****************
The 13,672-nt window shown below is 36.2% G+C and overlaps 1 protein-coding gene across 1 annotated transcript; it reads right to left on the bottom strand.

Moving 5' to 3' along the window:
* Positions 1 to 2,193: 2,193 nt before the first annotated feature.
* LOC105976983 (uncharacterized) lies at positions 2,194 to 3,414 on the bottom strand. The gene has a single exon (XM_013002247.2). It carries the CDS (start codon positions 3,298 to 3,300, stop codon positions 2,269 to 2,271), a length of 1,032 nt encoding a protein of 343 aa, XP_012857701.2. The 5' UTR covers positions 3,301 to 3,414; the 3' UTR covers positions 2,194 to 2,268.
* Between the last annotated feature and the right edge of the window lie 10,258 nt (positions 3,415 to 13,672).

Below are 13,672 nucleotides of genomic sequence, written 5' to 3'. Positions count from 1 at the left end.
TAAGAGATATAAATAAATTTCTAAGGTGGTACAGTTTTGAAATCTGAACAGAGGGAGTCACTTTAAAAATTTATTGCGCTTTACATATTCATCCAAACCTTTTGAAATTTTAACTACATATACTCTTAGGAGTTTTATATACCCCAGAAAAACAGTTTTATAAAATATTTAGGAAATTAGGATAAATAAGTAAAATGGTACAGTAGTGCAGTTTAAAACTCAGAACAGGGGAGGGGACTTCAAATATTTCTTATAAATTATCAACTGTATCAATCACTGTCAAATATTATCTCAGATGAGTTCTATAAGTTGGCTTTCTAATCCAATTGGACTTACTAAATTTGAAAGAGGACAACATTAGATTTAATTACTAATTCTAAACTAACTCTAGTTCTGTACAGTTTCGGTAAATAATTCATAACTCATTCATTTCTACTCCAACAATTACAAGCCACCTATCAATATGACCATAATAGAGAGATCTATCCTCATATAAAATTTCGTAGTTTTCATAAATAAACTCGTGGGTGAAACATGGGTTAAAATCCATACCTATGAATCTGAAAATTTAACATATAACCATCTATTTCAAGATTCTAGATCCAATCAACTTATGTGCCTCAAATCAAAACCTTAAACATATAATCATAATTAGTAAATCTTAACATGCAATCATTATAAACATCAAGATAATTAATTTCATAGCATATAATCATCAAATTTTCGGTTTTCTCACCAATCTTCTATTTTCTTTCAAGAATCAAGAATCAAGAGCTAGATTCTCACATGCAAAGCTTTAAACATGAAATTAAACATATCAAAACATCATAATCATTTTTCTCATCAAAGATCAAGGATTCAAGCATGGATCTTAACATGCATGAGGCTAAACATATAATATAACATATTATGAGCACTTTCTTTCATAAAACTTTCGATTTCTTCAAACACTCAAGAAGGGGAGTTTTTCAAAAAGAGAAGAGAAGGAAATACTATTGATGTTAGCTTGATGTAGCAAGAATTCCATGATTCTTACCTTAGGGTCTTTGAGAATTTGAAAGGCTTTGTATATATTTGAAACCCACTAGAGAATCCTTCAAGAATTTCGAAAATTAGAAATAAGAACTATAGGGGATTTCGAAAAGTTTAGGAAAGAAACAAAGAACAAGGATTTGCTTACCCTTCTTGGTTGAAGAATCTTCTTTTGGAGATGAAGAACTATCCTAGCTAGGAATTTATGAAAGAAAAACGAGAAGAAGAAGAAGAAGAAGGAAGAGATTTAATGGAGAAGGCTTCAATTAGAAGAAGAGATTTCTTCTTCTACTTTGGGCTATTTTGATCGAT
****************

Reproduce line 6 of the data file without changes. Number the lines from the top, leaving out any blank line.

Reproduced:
Below are 13,672 nucleotides of genomic sequence, written 5' to 3'. Positions count from 1 at the left end.